Turkey announced wide-ranging sanctions against Syria on Wednesday in response to the Syrian government’s continuing military crackdown on protests.

Turkish Foreign Minister Ahmet Davutoglu outlined measures including a freeze on Syrian assets in Turkey and a ban on transactions with the Syrian central bank, capping an eight-day stretch in which Turkish rhetoric against Syrian President Bashar al-Assad turned increasingly critical.

The sanctions by Turkey, one of Syria’s top trading partners, come as the Arab League and the European Union are enacting their own punitive measures — a triple blow that highlights the growing isolation of the Damascus government and that could significantly hurt Syria’s economy.

In Washington, the White House commended the Turkish government for imposing the sanctions, which it said will “undoubtedly increase the pressure on the Syrian regime.”

In a statement, National Security Council spokesman Tommy Vietor said that “the leadership shown by Turkey in response to the brutality and violation of the fundamental rights of the Syrian people will isolate the Assad regime and send a strong message to Assad and his circle that their actions are unacceptable and will not be tolerated.”

Syria’s trade and business sectors are already suffering from earlier sanctions and months of unrest. The country’s once-lucrative tourism industry is essentially ruined, and trade with the European Union is down significantly. Syria once sold 90 percent of its crude oil to E.U. countries.

On Thursday, the E.U. is set to impose the latest of several rounds of sanctions, directly affecting Syria’s oil industry and telecommunications sector and targeting a number of individuals, in addition to officials already listed.

The 22-nation Arab League announced its own sanction s last weekend. Although those restrictions are likely to be enforced inconsistently by Arab countries, they began to bite Wednesday, the Reuters news agency reported.

The Turkish sanctions could be politically difficult to implement in Turkey. A report by the International Crisis Group released in November noted that the country’s economic growth rate was set to decline to 2.2 percent next year, a slowdown that would be exacerbated by the loss of Syrian business.

Although Turkish officials made clear in the past that they reject a military solution to the Syrian problem, their rhetoric has sharpened recently. In a television interview broadcast Tuesday, Davutoglu said that if oppression continues, “Turkey remains ready for all possible scenarios.”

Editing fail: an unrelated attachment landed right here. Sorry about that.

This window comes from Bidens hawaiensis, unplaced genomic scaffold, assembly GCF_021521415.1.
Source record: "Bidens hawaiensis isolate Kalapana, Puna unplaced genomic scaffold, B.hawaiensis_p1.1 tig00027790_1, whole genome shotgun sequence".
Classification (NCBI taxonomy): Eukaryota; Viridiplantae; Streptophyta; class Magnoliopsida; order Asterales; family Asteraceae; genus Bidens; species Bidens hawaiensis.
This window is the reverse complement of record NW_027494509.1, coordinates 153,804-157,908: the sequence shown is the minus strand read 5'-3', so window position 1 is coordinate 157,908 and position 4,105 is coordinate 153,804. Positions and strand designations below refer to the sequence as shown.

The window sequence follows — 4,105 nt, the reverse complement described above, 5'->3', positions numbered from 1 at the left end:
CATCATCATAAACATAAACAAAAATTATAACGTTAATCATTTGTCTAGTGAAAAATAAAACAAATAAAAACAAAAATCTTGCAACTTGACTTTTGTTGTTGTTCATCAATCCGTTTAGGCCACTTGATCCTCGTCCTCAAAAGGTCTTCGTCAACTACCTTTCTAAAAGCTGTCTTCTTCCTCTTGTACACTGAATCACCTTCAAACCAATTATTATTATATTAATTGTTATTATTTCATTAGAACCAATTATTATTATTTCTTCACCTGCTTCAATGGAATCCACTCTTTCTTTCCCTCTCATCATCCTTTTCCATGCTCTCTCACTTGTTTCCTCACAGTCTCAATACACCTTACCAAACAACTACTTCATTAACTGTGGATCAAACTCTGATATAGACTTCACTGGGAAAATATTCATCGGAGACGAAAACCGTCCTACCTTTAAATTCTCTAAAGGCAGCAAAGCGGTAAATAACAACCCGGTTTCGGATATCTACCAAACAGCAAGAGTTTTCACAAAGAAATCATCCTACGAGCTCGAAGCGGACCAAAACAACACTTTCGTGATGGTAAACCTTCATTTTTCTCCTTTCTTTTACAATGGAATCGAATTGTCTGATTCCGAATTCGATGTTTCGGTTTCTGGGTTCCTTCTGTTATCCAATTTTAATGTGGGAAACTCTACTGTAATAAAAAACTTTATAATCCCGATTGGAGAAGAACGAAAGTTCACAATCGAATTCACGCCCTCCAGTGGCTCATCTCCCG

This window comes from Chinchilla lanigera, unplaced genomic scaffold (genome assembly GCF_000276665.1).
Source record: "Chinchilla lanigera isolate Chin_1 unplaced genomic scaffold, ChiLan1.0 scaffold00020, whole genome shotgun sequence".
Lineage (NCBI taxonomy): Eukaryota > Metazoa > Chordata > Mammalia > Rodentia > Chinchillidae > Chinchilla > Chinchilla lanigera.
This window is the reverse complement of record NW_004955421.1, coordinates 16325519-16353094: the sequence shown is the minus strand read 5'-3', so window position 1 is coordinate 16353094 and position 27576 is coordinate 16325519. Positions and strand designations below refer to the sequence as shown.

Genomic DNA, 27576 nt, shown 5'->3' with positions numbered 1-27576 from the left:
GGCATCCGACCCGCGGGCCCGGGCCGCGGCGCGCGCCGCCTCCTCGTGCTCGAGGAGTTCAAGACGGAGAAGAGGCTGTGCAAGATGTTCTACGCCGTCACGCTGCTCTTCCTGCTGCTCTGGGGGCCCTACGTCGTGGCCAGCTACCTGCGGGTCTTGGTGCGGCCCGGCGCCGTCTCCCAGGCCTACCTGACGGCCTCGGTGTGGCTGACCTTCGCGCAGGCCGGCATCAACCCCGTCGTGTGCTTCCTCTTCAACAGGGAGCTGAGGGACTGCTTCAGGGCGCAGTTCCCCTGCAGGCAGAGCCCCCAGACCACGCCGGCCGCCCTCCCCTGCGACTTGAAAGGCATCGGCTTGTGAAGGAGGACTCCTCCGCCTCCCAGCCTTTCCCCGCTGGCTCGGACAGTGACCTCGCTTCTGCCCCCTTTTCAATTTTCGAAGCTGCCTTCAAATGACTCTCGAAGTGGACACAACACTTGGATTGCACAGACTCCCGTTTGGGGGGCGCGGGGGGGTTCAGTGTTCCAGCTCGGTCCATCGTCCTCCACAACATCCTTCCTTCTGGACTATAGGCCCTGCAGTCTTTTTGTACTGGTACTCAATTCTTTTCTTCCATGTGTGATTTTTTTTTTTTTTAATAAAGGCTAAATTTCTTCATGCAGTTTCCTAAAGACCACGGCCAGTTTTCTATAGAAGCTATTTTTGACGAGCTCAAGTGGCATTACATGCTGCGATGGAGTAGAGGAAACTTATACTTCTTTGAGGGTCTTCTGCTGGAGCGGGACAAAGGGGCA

Ibrahim Saif, an economist with the Carnegie Middle East Center, said the sanctions will not be immediately devastating but will contribute to incremental pressure already being felt.

Though Turkey announced that it is “imposing sanctions officially,” he said, “in practice this was put in process a while ago by limiting trade, people and goods on the border, and a strong message to Turkish banks to stop trading with Syrian ones.”

Saif pointed out that Iraq, Syria’s biggest trading partner, and Lebanon, whose banking sector has billions of dollars’ worth of assets in Syria, are unlikely to halt their commercial activity yet. And he said Russia and China would probably veto any global economic measures proposed at the United Nations.

Over the past seven years, Turkey has become a huge trading partner of Syria’s, and the sudden loss of Turkish business is likely to deal a heavy blow to the Syrian business sector, particularly in the larger cities and in the northern part of the country along the Turkish border.

Since a free-trade agreement was signed between the two countries in 2004 as part of an economic liberalization program led by Assad, trade volume has increased from about $750 million annually to $2.2 billion last year, according to the Turkish Foreign Ministry.

A key bastion of support for Assad is Syria’s merchant class, which has benefited from his economic reforms and has enjoyed an improved quality of life in Damascus and in Aleppo.There, well-off residents have been insulated from high levels of rural poverty, which have worsened after years of drought.

If the E.U., Arab and Turkish sanctions weigh heavily on the Syrian business community, that support could quickly erode, analysts said.